$10 Billion and Counting
April 12, 2021 // Gordon Bonnyman
In January 2014, the Affordable Care Act made federal funding available to each state to enable them to expand their Medicaid programs to cover their low wage working citizens. For the first two years, the ACA covered 100% of the cost. Federal funding gradually declined over the next 5 years to 90% of the cost, where it remains permanently. Most states immediately accepted the money and expanded coverage. Several of the remaining states have joined in the intervening years, and no state that expanded has reversed its decision. A majority of states that are run by Republican elected officials have now expanded their Medicaid program, and in every Republican state where Medicaid expansion has been on the ballot, voters have approved expansion.
Tennessee is now one of only 12 states that have not expanded Medicaid. Former Governor Bill Haslam proposed a plan in 2015 in which Tennessee hospitals agreed to pay the state’s share of the costs, so that expansion would be free to Tennessee taxpayers. However, the Tennessee General Assembly rejected the proposal and continues to bar expansion of Tennessee’s Medicaid program, known as TennCare.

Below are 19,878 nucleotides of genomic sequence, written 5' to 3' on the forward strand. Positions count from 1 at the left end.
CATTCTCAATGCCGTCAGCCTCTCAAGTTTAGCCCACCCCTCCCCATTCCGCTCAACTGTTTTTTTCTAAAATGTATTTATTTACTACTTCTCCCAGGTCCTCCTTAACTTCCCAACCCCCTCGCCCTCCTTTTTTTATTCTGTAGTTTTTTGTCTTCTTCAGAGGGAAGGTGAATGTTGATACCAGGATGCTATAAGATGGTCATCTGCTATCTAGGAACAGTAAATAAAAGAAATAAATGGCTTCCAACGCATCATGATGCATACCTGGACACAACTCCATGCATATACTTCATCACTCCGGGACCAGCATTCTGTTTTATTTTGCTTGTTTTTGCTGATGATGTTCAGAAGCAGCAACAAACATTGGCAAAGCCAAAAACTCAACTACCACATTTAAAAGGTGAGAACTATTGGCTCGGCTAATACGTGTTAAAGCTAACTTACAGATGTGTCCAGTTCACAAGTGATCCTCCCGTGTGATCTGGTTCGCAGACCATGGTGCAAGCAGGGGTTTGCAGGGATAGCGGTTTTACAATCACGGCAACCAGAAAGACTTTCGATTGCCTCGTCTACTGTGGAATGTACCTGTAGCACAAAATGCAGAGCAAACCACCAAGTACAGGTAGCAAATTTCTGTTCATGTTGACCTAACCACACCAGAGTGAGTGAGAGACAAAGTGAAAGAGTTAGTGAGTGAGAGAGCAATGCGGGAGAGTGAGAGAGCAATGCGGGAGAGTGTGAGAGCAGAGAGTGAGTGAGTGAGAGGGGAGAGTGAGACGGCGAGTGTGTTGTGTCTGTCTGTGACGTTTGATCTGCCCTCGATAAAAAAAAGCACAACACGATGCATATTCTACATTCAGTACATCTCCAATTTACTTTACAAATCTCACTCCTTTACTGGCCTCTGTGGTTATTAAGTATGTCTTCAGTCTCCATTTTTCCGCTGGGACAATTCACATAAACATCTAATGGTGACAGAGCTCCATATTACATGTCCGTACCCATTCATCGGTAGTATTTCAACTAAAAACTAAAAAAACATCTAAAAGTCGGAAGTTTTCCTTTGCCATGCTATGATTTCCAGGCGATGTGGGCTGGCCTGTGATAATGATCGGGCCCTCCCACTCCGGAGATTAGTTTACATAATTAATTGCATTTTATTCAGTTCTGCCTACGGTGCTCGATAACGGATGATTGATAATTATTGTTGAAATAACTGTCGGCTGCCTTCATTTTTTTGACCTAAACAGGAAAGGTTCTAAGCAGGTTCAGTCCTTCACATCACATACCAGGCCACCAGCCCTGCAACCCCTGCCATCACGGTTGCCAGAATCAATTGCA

How much federal funding has Tennessee lost by refusing to expand Medicaid?
The TennCare Division and the Fiscal Review Committee of the General Assembly estimated that, with expansion of TennCare, 300,000 Tennesseans would gain health coverage and the state would receive $1.4 billion annually in federal funding. As of April, at the end of the first calendar quarter of 2021, the amount of federal health funding that Tennessee has lost by refusing to expand Medicaid already exceeds $10.15 billion.
That figure, calculated by simply multiplying $1.4 billion by 7.25 years, doesn’t capture the total value of dollars lost, because it fails to include inflation over the period, or the effects of compounded interest. It also fails to take into account the broader economic impact the funds would have had as they circulated through the state economy and generated state and local taxes. But it is a round number that conveys the magnitude of the harm.
The cost of Tennessee’s refusal to expand coverage continues to climb at more than $3.8 million per day.
UPDATE: The American Rescue Plan Act, signed into law March 11, 2021, increases the incentive for states to expand Medicaid. The Act would pay Tennessee an additional $900 million over two years ($1.2 million per day) over and above the cost of expanding coverage. This money remains available to the state whenever it decides to expand TennCare.